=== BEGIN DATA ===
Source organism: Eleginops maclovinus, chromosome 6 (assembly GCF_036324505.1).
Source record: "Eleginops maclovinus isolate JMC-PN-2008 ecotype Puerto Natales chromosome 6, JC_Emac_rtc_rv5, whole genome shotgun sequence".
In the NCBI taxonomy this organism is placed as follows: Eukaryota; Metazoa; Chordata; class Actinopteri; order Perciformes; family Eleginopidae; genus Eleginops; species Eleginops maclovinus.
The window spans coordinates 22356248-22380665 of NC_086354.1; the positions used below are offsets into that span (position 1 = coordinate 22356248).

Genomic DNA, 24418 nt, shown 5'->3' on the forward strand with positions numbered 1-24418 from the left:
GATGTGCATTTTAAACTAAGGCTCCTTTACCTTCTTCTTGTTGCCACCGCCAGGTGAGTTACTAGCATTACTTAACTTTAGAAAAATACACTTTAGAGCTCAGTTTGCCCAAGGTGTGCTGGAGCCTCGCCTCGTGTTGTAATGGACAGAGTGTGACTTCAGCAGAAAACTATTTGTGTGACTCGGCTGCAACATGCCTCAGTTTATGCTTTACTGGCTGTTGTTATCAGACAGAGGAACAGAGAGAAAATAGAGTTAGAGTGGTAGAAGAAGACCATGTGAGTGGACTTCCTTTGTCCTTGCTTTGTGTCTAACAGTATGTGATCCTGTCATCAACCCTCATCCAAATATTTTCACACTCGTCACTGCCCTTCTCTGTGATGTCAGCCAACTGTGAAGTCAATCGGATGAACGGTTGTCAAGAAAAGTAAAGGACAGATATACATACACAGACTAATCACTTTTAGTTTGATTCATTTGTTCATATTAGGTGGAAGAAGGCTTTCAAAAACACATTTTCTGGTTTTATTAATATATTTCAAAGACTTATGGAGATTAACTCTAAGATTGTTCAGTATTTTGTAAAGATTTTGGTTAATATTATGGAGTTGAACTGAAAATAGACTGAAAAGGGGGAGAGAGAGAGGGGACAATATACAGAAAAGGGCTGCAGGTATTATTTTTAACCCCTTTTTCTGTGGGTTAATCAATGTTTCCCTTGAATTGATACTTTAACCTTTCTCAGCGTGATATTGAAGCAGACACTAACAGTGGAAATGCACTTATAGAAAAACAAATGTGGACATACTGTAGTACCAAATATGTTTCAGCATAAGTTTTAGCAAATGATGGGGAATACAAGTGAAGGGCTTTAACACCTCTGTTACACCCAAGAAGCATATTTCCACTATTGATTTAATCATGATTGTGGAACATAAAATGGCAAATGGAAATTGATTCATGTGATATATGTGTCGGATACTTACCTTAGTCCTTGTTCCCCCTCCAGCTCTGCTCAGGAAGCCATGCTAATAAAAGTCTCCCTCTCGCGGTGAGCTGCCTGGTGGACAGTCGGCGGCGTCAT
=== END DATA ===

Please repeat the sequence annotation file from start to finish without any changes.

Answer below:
Source organism: Eleginops maclovinus, chromosome 6 (assembly GCF_036324505.1).
Source record: "Eleginops maclovinus isolate JMC-PN-2008 ecotype Puerto Natales chromosome 6, JC_Emac_rtc_rv5, whole genome shotgun sequence".
In the NCBI taxonomy this organism is placed as follows: Eukaryota; Metazoa; Chordata; class Actinopteri; order Perciformes; family Eleginopidae; genus Eleginops; species Eleginops maclovinus.
The window spans coordinates 22356248-22380665 of NC_086354.1; the positions used below are offsets into that span (position 1 = coordinate 22356248).

Genomic DNA, 24418 nt, shown 5'->3' on the forward strand with positions numbered 1-24418 from the left:
GATGTGCATTTTAAACTAAGGCTCCTTTACCTTCTTCTTGTTGCCACCGCCAGGTGAGTTACTAGCATTACTTAACTTTAGAAAAATACACTTTAGAGCTCAGTTTGCCCAAGGTGTGCTGGAGCCTCGCCTCGTGTTGTAATGGACAGAGTGTGACTTCAGCAGAAAACTATTTGTGTGACTCGGCTGCAACATGCCTCAGTTTATGCTTTACTGGCTGTTGTTATCAGACAGAGGAACAGAGAGAAAATAGAGTTAGAGTGGTAGAAGAAGACCATGTGAGTGGACTTCCTTTGTCCTTGCTTTGTGTCTAACAGTATGTGATCCTGTCATCAACCCTCATCCAAATATTTTCACACTCGTCACTGCCCTTCTCTGTGATGTCAGCCAACTGTGAAGTCAATCGGATGAACGGTTGTCAAGAAAAGTAAAGGACAGATATACATACACAGACTAATCACTTTTAGTTTGATTCATTTGTTCATATTAGGTGGAAGAAGGCTTTCAAAAACACATTTTCTGGTTTTATTAATATATTTCAAAGACTTATGGAGATTAACTCTAAGATTGTTCAGTATTTTGTAAAGATTTTGGTTAATATTATGGAGTTGAACTGAAAATAGACTGAAAAGGGGGAGAGAGAGAGGGGACAATATACAGAAAAGGGCTGCAGGTATTATTTTTAACCCCTTTTTCTGTGGGTTAATCAATGTTTCCCTTGAATTGATACTTTAACCTTTCTCAGCGTGATATTGAAGCAGACACTAACAGTGGAAATGCACTTATAGAAAAACAAATGTGGACATACTGTAGTACCAAATATGTTTCAGCATAAGTTTTAGCAAATGATGGGGAATACAAGTGAAGGGCTTTAACACCTCTGTTACACCCAAGAAGCATATTTCCACTATTGATTTAATCATGATTGTGGAACATAAAATGGCAAATGGAAATTGATTCATGTGATATATGTGTCGGATACTTACCTTAGTCCTTGTTCCCCCTCCAGCTCTGCTCAGGAAGCCATGCTAATAAAAGTCTCCCTCTCGCGGTGAGCTGCCTGGTGGACAGTCGGCGGCGTCAT